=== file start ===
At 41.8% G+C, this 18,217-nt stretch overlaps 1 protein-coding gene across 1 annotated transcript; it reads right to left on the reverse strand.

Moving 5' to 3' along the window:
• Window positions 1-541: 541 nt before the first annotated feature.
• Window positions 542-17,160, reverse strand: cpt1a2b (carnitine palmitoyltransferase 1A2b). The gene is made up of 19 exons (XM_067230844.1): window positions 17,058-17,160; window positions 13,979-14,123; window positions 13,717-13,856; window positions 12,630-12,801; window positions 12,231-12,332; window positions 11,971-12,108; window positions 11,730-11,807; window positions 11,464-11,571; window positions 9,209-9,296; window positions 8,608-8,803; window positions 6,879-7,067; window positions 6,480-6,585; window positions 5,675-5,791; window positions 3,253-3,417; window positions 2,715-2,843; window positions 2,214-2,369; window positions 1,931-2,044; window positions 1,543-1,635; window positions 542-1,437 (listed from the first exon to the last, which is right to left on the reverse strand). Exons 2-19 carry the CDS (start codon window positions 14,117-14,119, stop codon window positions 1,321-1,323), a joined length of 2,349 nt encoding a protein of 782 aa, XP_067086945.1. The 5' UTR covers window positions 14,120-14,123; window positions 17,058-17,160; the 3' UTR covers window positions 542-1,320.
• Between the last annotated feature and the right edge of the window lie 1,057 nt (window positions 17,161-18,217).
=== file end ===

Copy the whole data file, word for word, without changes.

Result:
At 41.8% G+C, this 18,217-nt stretch overlaps 1 protein-coding gene across 1 annotated transcript; it reads right to left on the reverse strand.

Moving 5' to 3' along the window:
• Window positions 1-541: 541 nt before the first annotated feature.
• Window positions 542-17,160, reverse strand: cpt1a2b (carnitine palmitoyltransferase 1A2b). The gene is made up of 19 exons (XM_067230844.1): window positions 17,058-17,160; window positions 13,979-14,123; window positions 13,717-13,856; window positions 12,630-12,801; window positions 12,231-12,332; window positions 11,971-12,108; window positions 11,730-11,807; window positions 11,464-11,571; window positions 9,209-9,296; window positions 8,608-8,803; window positions 6,879-7,067; window positions 6,480-6,585; window positions 5,675-5,791; window positions 3,253-3,417; window positions 2,715-2,843; window positions 2,214-2,369; window positions 1,931-2,044; window positions 1,543-1,635; window positions 542-1,437 (listed from the first exon to the last, which is right to left on the reverse strand). Exons 2-19 carry the CDS (start codon window positions 14,117-14,119, stop codon window positions 1,321-1,323), a joined length of 2,349 nt encoding a protein of 782 aa, XP_067086945.1. The 5' UTR covers window positions 14,120-14,123; window positions 17,058-17,160; the 3' UTR covers window positions 542-1,320.
• Between the last annotated feature and the right edge of the window lie 1,057 nt (window positions 17,161-18,217).